I have just finished reading Alfie Kohn’s ‘The Homework Myth’. It was a book that reinforced many of the things that I already believed about homework, and left me with a few more things to contemplate. Homework is definitely an issue that divides parents and teachers but many of the arguments that come out are based on very little evidence; much of it on what happened to them when they were in school. What I find even worse is when schools, or teachers, are judged by the amount of homework that they give as if it relates to ‘rigor’ in education.
I suppose I should start by giving my position; I am not against homework. I am against how and what is currently given and the reasons that many give for assigning it.
Many schools have a homework policy; my own school has a recommendation of how much homework students should be doing each night. The problem with this, even if it is only a recommendation, is that it is assumed that a set amount of homework needs to be given. This has the effect of causing teachers to give ‘busy work’, homework that is given just to meet a requirement rather than to help learning. “We’ve decided ahead of time that children will have to do something every night. Later on we’ll figure out what to do.” as Kohn writes in The Homework Myth.
Differentiated learning is a term that all teachers are familiar with. Why is it then that homework tends to be one size fits all? Students are given the same work to complete in the same amount of time. Is it fair that a top student who would only take 5 minutes to complete a task be given the same work that a lower ability student will take 2 hours to complete or vice versa? You would not allow this to happen in a classroom but it is perfectly acceptable for homework. If a student is advanced at a concept why would they need to do more of it at home? If a student does not understand a concept, why would you let them do it at home? Is it not our role to facilitate the learning of our students? I prefer education to be an example of individualised learning where each student takes their own learning path to one of differentiation where all students are doing the same thing.
It also worries me that teachers attribute homework to many skills such as time management, organisation, reliability and responsibility to name a few. Let’s just imagine for a moment that homework did teach these skills; once they had become proficient at these skills we would no longer have to give homework to teach them, right? Therefore most homework could stop in Year 2. There is no research that shows homework does indeed teach these skill but even if it did, is there not a better way to teach them in our classrooms that does not involve sending students home to do further work? As Kohn said “Homework is useful at helping gets get better at homework”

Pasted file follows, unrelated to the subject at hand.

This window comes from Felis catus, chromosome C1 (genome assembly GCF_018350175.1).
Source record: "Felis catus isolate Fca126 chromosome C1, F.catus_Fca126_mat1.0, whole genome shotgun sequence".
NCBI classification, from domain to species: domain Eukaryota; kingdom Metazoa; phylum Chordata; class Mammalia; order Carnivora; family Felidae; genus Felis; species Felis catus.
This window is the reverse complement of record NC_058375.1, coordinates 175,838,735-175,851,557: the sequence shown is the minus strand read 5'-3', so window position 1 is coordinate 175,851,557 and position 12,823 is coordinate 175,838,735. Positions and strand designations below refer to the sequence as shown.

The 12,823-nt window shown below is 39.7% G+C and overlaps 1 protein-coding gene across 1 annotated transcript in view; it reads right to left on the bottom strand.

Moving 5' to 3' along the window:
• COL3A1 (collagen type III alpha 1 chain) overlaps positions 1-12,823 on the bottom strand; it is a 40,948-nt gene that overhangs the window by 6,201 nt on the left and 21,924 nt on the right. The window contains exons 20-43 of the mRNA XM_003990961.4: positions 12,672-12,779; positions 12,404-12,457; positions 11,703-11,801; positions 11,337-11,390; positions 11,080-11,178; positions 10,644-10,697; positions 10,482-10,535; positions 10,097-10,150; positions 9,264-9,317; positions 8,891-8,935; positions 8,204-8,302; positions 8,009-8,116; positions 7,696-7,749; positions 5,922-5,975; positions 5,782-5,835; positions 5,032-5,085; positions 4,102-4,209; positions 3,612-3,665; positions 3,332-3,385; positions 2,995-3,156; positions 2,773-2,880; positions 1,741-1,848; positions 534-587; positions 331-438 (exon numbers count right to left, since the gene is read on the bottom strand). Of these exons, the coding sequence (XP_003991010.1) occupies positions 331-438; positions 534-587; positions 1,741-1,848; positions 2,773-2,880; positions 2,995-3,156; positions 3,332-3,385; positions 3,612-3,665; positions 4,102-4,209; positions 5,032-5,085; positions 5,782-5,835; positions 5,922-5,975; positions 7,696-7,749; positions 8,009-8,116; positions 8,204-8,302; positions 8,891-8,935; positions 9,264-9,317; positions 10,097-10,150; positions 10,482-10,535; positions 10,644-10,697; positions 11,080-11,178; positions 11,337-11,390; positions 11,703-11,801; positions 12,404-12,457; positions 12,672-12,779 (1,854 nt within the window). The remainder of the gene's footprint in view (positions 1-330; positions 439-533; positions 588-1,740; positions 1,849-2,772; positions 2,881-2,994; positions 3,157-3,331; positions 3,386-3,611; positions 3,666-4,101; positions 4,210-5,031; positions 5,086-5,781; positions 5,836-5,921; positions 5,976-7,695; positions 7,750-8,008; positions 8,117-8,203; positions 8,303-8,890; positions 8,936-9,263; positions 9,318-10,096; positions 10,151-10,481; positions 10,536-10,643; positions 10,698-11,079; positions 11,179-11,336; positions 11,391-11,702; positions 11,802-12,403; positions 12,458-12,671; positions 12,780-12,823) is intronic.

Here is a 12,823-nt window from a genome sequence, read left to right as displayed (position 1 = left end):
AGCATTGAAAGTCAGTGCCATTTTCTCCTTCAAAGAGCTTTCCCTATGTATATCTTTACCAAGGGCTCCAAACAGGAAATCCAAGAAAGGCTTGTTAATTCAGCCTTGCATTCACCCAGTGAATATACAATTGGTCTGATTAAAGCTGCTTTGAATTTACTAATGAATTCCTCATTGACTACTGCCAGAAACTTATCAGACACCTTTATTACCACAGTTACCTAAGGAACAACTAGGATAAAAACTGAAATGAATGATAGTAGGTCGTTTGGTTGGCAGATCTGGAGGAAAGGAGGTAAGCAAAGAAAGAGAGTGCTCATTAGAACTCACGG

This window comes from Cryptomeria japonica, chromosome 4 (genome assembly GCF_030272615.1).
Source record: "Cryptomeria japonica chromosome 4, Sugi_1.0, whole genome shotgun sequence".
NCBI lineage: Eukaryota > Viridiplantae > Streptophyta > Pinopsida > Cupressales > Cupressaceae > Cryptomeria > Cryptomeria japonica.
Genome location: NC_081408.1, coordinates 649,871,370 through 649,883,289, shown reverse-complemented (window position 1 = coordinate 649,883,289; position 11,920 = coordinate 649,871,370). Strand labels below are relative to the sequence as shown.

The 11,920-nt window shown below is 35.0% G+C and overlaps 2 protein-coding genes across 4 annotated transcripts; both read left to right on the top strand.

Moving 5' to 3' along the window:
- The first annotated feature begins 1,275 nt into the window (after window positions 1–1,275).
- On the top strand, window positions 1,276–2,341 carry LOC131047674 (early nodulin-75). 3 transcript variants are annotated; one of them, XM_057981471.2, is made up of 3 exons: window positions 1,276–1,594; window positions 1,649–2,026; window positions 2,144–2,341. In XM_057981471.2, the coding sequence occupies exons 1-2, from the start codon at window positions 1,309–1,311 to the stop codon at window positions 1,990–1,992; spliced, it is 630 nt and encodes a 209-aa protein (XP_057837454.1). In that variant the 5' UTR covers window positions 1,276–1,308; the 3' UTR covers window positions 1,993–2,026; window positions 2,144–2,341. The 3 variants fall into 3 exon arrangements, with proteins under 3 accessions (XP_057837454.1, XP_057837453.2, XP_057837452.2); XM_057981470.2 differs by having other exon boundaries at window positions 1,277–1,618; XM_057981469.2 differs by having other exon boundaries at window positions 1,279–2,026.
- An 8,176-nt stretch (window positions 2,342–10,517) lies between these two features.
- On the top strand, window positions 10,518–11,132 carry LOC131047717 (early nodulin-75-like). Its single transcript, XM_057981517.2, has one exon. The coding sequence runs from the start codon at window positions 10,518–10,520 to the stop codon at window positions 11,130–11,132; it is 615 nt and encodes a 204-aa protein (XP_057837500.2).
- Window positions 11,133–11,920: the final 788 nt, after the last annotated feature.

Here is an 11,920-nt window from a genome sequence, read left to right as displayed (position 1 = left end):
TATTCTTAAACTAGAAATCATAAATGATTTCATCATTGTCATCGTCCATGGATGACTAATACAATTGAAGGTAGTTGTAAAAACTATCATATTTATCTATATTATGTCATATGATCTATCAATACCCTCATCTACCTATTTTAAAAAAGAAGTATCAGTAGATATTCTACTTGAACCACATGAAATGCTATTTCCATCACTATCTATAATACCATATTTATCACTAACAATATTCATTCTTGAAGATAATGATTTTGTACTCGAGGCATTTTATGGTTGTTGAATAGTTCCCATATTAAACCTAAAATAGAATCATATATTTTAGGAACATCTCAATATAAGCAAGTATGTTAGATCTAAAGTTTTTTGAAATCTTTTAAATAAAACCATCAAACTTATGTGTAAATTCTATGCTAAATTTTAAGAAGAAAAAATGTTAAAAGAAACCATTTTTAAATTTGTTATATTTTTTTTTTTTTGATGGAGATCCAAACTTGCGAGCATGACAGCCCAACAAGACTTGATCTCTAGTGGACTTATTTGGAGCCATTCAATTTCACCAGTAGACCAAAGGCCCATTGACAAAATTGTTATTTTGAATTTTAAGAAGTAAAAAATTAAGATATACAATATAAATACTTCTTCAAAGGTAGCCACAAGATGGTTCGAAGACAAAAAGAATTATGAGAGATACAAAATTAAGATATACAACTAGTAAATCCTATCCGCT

Like any issue in education there is research that is used to back up both points of view. The view of one person that I do value is that of John Hattie in his research Visible learning: a synthesis of over 800 meta-analyses relating to achievement (http://goo.gl/3Xrhd). In looking at factors that influence student achievement, homework was bound to come up. By using a scale where 1.0 is associated with an increase of one standard deviation; or “advancing student achievement by two to three years, improving the rate of learning by 50% or a correlation between some variable and achievement”, and where .40 represents the “Zone of Desired Effect” where the greatest impact is had on student achievement, homework was only .29. This is the sort of information that teachers and parents need to be aware of if appropriate homework policies are to be introduced in schools.
So what do we do? As teachers and parents we need to begin asking questions about the value of the homework that is given to our students: Why has it been given? What is the learning that is involved in completing it? Is it relevant for the level of the student? What is the benefit of doing the work at home? These are just some questions that if asked may make schools take a close look at their current homework policies.